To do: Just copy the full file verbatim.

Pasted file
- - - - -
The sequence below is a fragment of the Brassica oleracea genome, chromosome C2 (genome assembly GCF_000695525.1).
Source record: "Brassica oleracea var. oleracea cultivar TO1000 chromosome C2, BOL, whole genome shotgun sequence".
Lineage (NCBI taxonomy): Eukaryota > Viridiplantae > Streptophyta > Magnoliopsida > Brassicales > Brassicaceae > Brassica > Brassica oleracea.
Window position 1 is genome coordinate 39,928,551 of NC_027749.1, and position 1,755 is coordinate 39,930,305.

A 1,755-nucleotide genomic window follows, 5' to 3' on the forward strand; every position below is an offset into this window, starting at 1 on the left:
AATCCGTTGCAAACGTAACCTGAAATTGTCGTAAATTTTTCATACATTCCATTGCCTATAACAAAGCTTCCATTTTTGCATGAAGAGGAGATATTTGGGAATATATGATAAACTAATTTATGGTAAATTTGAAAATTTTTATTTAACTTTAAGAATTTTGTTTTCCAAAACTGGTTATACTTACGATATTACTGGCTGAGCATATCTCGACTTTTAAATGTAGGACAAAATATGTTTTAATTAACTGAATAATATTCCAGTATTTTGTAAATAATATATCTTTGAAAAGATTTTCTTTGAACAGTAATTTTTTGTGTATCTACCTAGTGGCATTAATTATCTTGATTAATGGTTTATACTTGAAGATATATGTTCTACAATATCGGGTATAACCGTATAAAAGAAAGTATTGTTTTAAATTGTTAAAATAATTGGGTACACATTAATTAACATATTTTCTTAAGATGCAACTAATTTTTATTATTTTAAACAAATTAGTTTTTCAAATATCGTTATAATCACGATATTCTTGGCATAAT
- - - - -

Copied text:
The sequence below is a fragment of the Brassica oleracea genome, chromosome C2 (genome assembly GCF_000695525.1).
Source record: "Brassica oleracea var. oleracea cultivar TO1000 chromosome C2, BOL, whole genome shotgun sequence".
Lineage (NCBI taxonomy): Eukaryota > Viridiplantae > Streptophyta > Magnoliopsida > Brassicales > Brassicaceae > Brassica > Brassica oleracea.
Window position 1 is genome coordinate 39,928,551 of NC_027749.1, and position 1,755 is coordinate 39,930,305.

A 1,755-nucleotide genomic window follows, 5' to 3' on the forward strand; every position below is an offset into this window, starting at 1 on the left:
AATCCGTTGCAAACGTAACCTGAAATTGTCGTAAATTTTTCATACATTCCATTGCCTATAACAAAGCTTCCATTTTTGCATGAAGAGGAGATATTTGGGAATATATGATAAACTAATTTATGGTAAATTTGAAAATTTTTATTTAACTTTAAGAATTTTGTTTTCCAAAACTGGTTATACTTACGATATTACTGGCTGAGCATATCTCGACTTTTAAATGTAGGACAAAATATGTTTTAATTAACTGAATAATATTCCAGTATTTTGTAAATAATATATCTTTGAAAAGATTTTCTTTGAACAGTAATTTTTTGTGTATCTACCTAGTGGCATTAATTATCTTGATTAATGGTTTATACTTGAAGATATATGTTCTACAATATCGGGTATAACCGTATAAAAGAAAGTATTGTTTTAAATTGTTAAAATAATTGGGTACACATTAATTAACATATTTTCTTAAGATGCAACTAATTTTTATTATTTTAAACAAATTAGTTTTTCAAATATCGTTATAATCACGATATTCTTGGCATAAT